Carpal Tunnel Syndrome

The Carpal Tunnel is made up of eight tiny bones in the wrist form a tunnel for three nerves and various blood vessels to pass from the arm into the hand. This tunnel is called the carpal tunnel. Irritation to the ligaments and bones that comprise this structure can result in the common known as carpal tunnel syndrome.

The pain, numbness, and tingling associated with Carpal Tunnel Syndrome are caused from irritation to the median nerve, which runs through the center of the wrist. This nerve supplies feeling and motor function (the ability to move your fingers) to the first three fingers of the hand. Symptoms include pain, numbness, and tingling and usually occur at night or in the early hours of the morning.

Women are affected with this problem more than men. This may have to do with hormonal factors that affect fluid retention in the body. In general, any build up of fluid in the tissue can further compress the area within the carpal tunnel.

The position of the hand and wrist can ease or worsen the symptoms of Carpal Tunnel Syndrome. Temporary relief from symptoms is often obtained by shaking the affected hand in the air, elevating the wrist, or placing the hand in hot water. Placing the wrist in an extended or flexed position, especially for a prolonged period of time, aggravates the symptoms and the condition.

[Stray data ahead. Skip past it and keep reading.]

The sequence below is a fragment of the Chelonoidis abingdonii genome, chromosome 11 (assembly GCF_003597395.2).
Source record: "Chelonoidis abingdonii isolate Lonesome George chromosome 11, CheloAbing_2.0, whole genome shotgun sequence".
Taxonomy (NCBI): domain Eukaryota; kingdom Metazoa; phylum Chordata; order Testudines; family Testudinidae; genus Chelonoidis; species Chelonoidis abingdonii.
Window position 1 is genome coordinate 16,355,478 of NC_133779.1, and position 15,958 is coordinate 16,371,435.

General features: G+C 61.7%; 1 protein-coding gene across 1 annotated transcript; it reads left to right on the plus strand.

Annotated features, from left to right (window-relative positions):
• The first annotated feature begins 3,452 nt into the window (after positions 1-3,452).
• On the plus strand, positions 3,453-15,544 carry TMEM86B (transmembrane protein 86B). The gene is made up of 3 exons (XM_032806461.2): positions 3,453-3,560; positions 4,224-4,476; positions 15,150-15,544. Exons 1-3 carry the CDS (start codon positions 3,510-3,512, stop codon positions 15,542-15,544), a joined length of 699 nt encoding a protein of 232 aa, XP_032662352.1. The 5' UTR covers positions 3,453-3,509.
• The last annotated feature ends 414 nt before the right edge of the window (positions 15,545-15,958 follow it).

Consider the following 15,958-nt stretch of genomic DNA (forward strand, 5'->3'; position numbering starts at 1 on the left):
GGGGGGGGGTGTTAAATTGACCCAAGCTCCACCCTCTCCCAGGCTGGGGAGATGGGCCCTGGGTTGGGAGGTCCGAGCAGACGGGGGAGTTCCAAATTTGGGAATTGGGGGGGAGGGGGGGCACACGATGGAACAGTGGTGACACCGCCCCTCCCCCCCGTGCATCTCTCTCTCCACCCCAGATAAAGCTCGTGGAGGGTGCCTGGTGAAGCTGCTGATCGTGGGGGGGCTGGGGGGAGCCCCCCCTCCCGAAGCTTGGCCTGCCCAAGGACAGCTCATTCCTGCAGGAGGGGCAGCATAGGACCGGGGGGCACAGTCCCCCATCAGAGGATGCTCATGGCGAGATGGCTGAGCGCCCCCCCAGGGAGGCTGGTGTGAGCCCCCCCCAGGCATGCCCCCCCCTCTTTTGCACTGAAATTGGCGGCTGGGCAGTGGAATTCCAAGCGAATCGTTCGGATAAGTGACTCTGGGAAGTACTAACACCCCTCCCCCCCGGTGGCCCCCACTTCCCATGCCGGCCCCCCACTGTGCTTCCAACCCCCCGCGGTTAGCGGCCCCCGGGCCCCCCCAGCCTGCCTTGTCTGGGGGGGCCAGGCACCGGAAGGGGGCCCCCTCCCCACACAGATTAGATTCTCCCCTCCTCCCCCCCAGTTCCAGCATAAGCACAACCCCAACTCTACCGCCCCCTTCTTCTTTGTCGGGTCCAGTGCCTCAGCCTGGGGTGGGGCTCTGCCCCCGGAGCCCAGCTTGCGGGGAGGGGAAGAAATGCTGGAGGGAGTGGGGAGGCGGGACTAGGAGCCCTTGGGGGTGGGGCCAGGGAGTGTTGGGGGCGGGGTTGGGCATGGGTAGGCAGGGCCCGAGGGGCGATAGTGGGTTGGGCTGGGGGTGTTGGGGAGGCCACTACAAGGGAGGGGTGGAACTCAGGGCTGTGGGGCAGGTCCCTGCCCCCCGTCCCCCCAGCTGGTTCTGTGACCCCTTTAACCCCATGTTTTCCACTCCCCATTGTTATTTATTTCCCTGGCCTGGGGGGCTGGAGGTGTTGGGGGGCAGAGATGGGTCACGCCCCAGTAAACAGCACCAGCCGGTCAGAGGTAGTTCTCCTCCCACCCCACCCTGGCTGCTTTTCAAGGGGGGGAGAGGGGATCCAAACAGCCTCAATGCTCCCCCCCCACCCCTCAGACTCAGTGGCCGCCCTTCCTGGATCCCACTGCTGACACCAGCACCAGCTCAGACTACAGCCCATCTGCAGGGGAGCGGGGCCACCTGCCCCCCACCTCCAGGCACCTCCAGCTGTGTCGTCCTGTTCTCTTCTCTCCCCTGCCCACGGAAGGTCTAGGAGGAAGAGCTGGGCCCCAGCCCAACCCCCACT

Since decreasing blood flow to the area increases symptoms, it is believed that the median nerve irritation is a result of poor blood supply through the tunnel to the nerve. There may also be a slight amount of hand discoloration, due to this suspected circulatory deficiency.

Although part of the thumb may be involved, the general area of involvement is felt in the index and middle finger. There may be slight difficulty or clumsiness associated with this condition. This is due to the lack of proper nerve function. Grip strength is usually only slightly decreased; however, patients who have this condition regularly report periods of weakness and may have problems with dropping things.

If you think you are suffering from Carpal Tunnel Syndrome, the doctors at Mountain View Pain Center we can help diagnose this condition. A careful examination and history can help your chiropractor outline a corrective or palliative (way of controlling and decreasing the symptoms) course of treatment for you to follow.

Treatment of Carpal Tunnel Syndrome

Chiropractic therapies that help this condition are manipulation of the wrist bones to improve circulation through the tunnel, proper stretching, conditioning, bracing (thumb loop night brace), therapeutic, and nutritional measures (Extra B6, bromelain, etc.). It is important to follow the advice of your doctor, as this condition is not easily helped by exercise. Ultrasound also demonstrates disappointing results, as the swelling inside the tunnel is shielded by the wrist bones that make up the tunnel. Use of hot and cold hand soaks might therefore be recommended instead of ultrasound therapy to help treat this condition.